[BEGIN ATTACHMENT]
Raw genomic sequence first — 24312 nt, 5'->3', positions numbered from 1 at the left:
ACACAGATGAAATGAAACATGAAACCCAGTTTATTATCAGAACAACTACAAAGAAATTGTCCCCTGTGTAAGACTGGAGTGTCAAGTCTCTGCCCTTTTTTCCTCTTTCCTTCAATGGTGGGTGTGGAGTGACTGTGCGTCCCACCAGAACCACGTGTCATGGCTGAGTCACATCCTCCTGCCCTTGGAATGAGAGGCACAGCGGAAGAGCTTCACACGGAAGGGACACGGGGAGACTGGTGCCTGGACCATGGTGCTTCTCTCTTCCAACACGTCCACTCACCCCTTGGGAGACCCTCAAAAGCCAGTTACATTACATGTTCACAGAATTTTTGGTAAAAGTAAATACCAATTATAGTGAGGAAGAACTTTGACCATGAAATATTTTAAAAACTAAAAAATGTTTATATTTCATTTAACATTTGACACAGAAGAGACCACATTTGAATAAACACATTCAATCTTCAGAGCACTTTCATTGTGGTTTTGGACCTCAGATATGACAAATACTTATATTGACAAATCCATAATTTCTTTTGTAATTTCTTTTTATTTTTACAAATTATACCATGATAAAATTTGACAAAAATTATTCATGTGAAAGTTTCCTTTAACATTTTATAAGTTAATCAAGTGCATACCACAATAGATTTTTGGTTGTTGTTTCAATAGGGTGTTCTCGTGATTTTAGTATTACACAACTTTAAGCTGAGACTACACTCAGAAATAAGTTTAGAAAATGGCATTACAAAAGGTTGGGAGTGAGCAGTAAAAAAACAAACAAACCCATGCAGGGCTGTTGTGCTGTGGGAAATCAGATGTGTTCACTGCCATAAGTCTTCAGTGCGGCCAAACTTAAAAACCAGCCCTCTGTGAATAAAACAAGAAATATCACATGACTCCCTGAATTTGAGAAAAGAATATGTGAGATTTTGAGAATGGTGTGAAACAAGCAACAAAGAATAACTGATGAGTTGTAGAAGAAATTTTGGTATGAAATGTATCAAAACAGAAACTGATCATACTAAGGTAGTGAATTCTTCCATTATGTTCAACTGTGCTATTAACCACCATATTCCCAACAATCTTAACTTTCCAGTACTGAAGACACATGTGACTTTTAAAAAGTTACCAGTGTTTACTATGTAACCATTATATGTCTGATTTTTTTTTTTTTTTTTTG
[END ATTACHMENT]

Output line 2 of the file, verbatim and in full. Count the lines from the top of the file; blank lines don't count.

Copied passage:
ACACAGATGAAATGAAACATGAAACCCAGTTTATTATCAGAACAACTACAAAGAAATTGTCCCCTGTGTAAGACTGGAGTGTCAAGTCTCTGCCCTTTTTTCCTCTTTCCTTCAATGGTGGGTGTGGAGTGACTGTGCGTCCCACCAGAACCACGTGTCATGGCTGAGTCACATCCTCCTGCCCTTGGAATGAGAGGCACAGCGGAAGAGCTTCACACGGAAGGGACACGGGGAGACTGGTGCCTGGACCATGGTGCTTCTCTCTTCCAACACGTCCACTCACCCCTTGGGAGACCCTCAAAAGCCAGTTACATTACATGTTCACAGAATTTTTGGTAAAAGTAAATACCAATTATAGTGAGGAAGAACTTTGACCATGAAATATTTTAAAAACTAAAAAATGTTTATATTTCATTTAACATTTGACACAGAAGAGACCACATTTGAATAAACACATTCAATCTTCAGAGCACTTTCATTGTGGTTTTGGACCTCAGATATGACAAATACTTATATTGACAAATCCATAATTTCTTTTGTAATTTCTTTTTATTTTTACAAATTATACCATGATAAAATTTGACAAAAATTATTCATGTGAAAGTTTCCTTTAACATTTTATAAGTTAATCAAGTGCATACCACAATAGATTTTTGGTTGTTGTTTCAATAGGGTGTTCTCGTGATTTTAGTATTACACAACTTTAAGCTGAGACTACACTCAGAAATAAGTTTAGAAAATGGCATTACAAAAGGTTGGGAGTGAGCAGTAAAAAAACAAACAAACCCATGCAGGGCTGTTGTGCTGTGGGAAATCAGATGTGTTCACTGCCATAAGTCTTCAGTGCGGCCAAACTTAAAAACCAGCCCTCTGTGAATAAAACAAGAAATATCACATGACTCCCTGAATTTGAGAAAAGAATATGTGAGATTTTGAGAATGGTGTGAAACAAGCAACAAAGAATAACTGATGAGTTGTAGAAGAAATTTTGGTATGAAATGTATCAAAACAGAAACTGATCATACTAAGGTAGTGAATTCTTCCATTATGTTCAACTGTGCTATTAACCACCATATTCCCAACAATCTTAACTTTCCAGTACTGAAGACACATGTGACTTTTAAAAAGTTACCAGTGTTTACTATGTAACCATTATATGTCTGATTTTTTTTTTTTTTTTTTG